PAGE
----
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Population 8,400,000 10,800,000 63,000,000 81,600,000 40,000 500,000 40,000 16,600,000 7,800,000

Capital City - Largest City Vienna (Wien) Brussels Paris Berlin Vaduz Luxembourg Monaco Amsterdam Bern - Zrich

Liechtenstein

* Luxembourg Monaco * Netherlands


+ Switzerland

The Continent of Antarctica

Physical Map of Antarctica


Map is showing the Antarctic circle and the continent of Antarctica with a land area of 14 million km (280,000 km ice-free, 13.72 million km ice-covered), so Antarctica is almost twice the size of Australia (7,617,930 km), it is the world's fifth-largest continent in area, after Asia, Africa, North America, and South America (see the Americas). Not quite in the center of Antarctica is the South Pole, by convention it is the southernmost point on the surface of the Earth (wherever you would go from here you would go north, somehow). The South Pole is also one of the endpoints of Earth's rotation axis. The South Pole is not really a fixed point, simply because Earth is rotating slightly off-center, our planet 'wobbles' a tiny little bit, scientists call this behavior the Polar motion, it is the movement of Earth's rotational axis across its 'surface', and - the deflection is just a few meters. The nearest countries to Antarctica are South Africa, Australia, New Zealand, Chile and Argentina.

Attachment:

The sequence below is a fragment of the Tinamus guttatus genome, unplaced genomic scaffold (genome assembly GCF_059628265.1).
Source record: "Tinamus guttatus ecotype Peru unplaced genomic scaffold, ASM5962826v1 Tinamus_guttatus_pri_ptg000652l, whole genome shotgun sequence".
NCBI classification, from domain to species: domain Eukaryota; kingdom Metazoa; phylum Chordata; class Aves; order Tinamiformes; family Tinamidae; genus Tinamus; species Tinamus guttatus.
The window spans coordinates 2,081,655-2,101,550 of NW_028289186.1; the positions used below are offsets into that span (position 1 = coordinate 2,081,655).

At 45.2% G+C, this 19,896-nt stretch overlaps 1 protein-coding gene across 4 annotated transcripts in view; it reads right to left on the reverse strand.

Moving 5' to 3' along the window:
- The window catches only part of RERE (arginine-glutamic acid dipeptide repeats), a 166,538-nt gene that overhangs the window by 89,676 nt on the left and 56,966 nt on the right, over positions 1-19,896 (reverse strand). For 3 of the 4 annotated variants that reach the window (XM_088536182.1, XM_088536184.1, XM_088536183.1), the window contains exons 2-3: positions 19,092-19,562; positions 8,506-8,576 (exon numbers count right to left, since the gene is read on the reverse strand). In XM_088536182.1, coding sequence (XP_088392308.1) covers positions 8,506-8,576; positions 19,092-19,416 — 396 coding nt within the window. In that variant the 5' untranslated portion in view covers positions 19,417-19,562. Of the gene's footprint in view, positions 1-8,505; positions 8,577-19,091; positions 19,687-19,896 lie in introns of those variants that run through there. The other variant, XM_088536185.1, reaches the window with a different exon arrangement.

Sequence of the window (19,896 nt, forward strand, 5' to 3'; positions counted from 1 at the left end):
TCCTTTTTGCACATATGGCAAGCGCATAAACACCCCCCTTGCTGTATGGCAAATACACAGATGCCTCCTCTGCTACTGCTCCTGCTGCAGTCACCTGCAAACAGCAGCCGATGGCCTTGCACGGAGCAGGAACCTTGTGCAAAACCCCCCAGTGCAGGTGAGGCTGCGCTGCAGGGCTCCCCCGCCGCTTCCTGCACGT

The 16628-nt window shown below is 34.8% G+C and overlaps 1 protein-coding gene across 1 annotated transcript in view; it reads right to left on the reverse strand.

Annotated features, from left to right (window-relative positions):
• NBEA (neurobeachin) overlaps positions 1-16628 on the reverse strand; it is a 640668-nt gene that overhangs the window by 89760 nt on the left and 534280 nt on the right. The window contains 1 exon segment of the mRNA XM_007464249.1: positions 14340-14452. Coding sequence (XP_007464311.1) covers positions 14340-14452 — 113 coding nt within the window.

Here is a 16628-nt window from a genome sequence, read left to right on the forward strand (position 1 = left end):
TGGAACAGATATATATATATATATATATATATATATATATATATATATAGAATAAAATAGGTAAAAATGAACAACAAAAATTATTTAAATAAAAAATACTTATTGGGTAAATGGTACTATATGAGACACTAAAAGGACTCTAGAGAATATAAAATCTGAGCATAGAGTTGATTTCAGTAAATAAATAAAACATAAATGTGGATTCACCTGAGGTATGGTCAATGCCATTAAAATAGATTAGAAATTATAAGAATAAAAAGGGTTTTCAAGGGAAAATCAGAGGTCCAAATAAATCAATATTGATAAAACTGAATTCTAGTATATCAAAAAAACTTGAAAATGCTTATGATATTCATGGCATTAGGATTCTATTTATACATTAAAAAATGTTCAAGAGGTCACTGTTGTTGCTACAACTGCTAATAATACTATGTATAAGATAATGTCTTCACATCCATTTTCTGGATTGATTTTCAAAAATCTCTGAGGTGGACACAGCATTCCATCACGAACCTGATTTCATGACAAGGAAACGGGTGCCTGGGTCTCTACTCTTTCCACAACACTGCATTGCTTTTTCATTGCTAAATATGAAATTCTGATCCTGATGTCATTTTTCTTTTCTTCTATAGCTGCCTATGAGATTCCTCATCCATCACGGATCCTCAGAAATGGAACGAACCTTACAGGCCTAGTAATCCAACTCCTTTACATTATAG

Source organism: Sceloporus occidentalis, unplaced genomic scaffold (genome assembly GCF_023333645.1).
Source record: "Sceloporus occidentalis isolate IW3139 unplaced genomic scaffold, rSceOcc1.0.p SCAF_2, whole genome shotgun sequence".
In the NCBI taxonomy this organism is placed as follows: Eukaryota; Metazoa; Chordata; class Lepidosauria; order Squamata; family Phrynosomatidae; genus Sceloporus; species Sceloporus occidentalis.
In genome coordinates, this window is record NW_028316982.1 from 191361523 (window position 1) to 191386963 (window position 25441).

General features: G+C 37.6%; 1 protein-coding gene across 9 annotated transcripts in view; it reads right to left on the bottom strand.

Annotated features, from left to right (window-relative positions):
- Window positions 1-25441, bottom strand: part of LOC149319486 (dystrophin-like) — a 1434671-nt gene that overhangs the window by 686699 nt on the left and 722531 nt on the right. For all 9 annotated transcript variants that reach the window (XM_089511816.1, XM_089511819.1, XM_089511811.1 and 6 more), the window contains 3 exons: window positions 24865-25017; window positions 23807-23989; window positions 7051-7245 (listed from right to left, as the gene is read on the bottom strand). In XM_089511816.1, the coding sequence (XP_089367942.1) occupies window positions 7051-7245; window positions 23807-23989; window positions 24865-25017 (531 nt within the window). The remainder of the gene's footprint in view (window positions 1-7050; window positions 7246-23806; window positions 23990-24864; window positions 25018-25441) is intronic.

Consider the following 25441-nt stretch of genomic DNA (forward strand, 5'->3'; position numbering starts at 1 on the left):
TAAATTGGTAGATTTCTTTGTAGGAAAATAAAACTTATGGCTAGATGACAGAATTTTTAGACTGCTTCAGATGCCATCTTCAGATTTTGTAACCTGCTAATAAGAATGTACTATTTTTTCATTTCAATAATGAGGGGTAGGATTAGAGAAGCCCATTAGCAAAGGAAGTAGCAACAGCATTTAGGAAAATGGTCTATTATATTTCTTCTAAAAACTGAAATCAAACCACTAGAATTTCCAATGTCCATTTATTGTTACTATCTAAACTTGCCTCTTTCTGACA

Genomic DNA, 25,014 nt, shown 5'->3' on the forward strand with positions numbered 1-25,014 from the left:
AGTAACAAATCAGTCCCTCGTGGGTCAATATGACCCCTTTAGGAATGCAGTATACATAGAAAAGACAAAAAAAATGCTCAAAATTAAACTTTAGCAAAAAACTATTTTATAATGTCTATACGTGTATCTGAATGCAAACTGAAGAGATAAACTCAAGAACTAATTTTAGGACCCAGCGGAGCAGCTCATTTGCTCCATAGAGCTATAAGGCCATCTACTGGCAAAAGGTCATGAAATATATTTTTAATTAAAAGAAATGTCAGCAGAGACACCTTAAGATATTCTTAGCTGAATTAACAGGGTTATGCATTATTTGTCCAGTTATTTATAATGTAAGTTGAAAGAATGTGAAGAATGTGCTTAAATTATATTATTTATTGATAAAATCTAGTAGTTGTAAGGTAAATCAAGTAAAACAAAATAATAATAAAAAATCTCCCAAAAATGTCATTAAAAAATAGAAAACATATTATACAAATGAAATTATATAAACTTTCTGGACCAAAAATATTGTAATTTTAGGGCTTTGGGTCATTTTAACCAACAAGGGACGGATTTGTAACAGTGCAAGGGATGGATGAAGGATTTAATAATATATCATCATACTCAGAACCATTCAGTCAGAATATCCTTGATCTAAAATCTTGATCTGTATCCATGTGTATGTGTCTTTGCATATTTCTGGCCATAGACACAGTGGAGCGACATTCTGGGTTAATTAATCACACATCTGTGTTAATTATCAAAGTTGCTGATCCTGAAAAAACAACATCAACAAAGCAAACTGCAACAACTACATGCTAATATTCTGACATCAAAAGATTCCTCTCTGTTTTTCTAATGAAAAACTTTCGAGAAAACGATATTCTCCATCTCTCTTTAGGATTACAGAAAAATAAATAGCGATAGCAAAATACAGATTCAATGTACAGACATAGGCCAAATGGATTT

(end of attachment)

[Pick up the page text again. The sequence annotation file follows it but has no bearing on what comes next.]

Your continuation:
On Antarctica there are no cities or villages, 98% of the continent is covered by ice.